OU's ‘Frog Draw' Gigged Texas

The offensive scheme that Oklahoma used so effectively against Texas was not something defensive coordinator <B>Carl Reese </b>had never seen before: it was just something he had not seen in a long, long time.

What sports commentators referred to as a "wrap-around draw" Saturday is a finesse play commonly known in coaching circles as the "Frog draw" because it originated at TCU. So while OU coaches could hardly be called innovative for employing the scheme, they can be called savvy for predicting its effectiveness against the Texas defense. (Or, maybe they just watched the North Carolina QB run draws successfully against the Horns and figured Griffin, instead of QB Nate Hybl, would be the obvious choice at making Texas miss. It's not rocket science, folks.)

It's a technique Texas A&M has used in the past, as has Iowa State. But not Oklahoma.

"If you look at the stats, in two plays they made 30 yards running the same play," Reese said.

The way it works is that the offensive line sets up as if they are zone blocking, and the running back lines up in an off-set I formation. The direction of the run is not called; it's entirely predicated on what the running back sees.

"(The Frog Draw) is just like option football," Reese said. "You have to know how to react to it."

But the play's effectiveness has as much to do with the lineman's stance, which is angled toward the right-hand side of the field, causing defenders to shoot through the wrong gaps.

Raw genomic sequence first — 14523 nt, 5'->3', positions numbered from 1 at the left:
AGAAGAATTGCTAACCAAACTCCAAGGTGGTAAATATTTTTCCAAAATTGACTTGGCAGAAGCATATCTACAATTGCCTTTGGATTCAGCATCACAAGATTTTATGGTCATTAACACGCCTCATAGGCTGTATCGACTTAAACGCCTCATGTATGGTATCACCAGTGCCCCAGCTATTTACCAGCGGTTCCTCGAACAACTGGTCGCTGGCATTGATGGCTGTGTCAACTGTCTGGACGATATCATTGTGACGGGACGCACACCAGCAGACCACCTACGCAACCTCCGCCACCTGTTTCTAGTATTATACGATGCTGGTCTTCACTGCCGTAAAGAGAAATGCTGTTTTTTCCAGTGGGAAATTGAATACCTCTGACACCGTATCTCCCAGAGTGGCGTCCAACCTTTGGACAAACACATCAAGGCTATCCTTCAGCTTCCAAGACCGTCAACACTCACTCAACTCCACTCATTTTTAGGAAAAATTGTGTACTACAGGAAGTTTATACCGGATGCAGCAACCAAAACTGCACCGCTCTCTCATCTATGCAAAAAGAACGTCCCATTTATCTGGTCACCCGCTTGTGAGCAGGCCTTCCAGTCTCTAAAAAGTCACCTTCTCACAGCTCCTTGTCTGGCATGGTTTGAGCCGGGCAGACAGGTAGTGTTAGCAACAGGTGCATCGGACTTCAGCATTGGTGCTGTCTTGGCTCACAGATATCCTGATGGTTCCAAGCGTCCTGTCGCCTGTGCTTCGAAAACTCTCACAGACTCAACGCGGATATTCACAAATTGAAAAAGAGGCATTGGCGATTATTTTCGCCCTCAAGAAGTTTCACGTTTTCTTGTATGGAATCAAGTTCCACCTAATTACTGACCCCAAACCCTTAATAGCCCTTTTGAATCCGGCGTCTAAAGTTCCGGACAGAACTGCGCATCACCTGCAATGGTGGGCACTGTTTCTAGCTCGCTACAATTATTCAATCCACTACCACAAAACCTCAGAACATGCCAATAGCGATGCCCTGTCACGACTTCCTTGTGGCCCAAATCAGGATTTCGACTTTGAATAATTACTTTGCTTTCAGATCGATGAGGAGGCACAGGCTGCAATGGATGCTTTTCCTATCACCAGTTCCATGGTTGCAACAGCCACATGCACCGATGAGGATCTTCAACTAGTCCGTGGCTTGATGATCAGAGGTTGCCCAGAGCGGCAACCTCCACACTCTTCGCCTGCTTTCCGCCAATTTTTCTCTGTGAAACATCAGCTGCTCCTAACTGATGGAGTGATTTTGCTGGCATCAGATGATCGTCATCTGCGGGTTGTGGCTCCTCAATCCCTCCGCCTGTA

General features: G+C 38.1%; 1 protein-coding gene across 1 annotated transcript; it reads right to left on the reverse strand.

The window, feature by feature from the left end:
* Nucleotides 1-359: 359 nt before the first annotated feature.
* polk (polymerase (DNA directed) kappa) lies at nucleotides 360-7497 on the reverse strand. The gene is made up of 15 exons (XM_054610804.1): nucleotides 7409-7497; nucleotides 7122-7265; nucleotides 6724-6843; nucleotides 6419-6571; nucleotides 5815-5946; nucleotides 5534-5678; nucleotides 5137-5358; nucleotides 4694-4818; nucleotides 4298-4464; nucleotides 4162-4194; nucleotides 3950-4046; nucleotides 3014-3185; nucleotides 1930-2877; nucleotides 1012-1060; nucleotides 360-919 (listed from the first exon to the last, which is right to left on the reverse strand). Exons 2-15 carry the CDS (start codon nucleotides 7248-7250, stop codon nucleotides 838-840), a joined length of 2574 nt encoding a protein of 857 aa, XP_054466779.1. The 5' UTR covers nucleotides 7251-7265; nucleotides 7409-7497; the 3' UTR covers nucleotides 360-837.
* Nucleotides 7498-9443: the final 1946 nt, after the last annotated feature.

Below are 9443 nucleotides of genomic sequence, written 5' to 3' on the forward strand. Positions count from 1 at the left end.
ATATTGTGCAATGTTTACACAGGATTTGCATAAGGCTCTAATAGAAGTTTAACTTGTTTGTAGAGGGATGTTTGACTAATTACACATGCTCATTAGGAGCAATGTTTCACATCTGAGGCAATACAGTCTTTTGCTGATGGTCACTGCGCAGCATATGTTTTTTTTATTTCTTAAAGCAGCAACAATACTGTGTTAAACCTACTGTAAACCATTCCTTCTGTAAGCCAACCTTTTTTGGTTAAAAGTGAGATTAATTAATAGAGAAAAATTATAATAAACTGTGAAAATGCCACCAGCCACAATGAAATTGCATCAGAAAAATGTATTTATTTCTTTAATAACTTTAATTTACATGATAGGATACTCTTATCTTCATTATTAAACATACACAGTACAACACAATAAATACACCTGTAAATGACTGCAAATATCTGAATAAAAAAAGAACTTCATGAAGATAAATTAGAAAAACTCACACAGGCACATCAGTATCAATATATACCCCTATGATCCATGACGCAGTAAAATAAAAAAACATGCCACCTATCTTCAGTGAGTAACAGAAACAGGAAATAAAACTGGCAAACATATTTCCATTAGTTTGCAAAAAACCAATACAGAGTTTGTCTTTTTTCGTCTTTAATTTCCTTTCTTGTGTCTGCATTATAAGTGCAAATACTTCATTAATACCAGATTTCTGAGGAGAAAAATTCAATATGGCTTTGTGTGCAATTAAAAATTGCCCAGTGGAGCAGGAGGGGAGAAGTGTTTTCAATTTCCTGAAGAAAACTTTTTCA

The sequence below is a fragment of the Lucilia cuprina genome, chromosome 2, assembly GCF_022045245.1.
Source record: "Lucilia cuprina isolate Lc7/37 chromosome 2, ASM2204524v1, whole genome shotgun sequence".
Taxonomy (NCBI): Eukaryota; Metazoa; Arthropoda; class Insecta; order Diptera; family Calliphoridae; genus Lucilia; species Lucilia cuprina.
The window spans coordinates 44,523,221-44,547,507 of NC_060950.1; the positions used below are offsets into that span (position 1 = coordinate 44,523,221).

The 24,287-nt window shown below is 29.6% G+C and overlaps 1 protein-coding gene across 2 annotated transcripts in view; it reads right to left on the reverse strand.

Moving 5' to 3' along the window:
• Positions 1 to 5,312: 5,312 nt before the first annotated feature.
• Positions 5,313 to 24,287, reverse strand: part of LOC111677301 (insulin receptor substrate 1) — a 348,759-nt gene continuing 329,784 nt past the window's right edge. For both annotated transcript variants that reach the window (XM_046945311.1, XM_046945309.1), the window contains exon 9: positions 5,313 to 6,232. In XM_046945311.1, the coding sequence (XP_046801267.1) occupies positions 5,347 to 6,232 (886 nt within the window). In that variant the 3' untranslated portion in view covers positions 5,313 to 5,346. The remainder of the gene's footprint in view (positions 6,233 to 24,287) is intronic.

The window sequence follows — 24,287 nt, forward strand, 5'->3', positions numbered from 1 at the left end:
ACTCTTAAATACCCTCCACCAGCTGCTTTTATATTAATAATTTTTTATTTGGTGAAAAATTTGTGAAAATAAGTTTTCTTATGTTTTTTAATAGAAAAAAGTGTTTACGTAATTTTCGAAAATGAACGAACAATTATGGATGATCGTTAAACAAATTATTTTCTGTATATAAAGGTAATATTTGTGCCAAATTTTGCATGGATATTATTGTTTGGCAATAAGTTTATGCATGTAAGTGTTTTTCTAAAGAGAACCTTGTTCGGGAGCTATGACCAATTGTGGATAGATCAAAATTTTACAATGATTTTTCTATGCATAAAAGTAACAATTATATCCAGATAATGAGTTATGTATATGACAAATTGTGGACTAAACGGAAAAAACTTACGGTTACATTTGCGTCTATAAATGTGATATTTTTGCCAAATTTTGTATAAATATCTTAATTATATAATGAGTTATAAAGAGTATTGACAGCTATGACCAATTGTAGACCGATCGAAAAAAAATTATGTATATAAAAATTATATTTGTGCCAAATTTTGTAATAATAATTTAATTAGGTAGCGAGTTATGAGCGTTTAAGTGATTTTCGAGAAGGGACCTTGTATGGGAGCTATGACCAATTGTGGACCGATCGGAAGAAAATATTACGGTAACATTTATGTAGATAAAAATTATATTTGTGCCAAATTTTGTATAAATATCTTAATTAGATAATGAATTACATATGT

"In the first part of the game they were doing things different," Reese said. "We adjusted, and in the second and third quarters they gained about 30 yards."

Here are Oklahoma RB Quentin Griffin's rushing totals against Texas per quarter.

CARRIES: 9 in the first; 3 in the second; 7 in the third; 13 in the fourth

YARDS: 117 in the first; 7 in the second; 22 in the third; 102 in the fourth

And what about that fourth quarter? Head Coach Mack Brown said the defense was tired because the offense left it on the field too long. Reese said his unit needed to run more.

"In the fourth quarter, they outran us," Reese said. "As a defensive coordinator, what I should have done is played zero coverage (in the fourth quarter) and blitz because that gets your kids running more."

So, does Kansas State run the Frog Draw?

"They haven’t," Reese said, "but we’re practicing on it."

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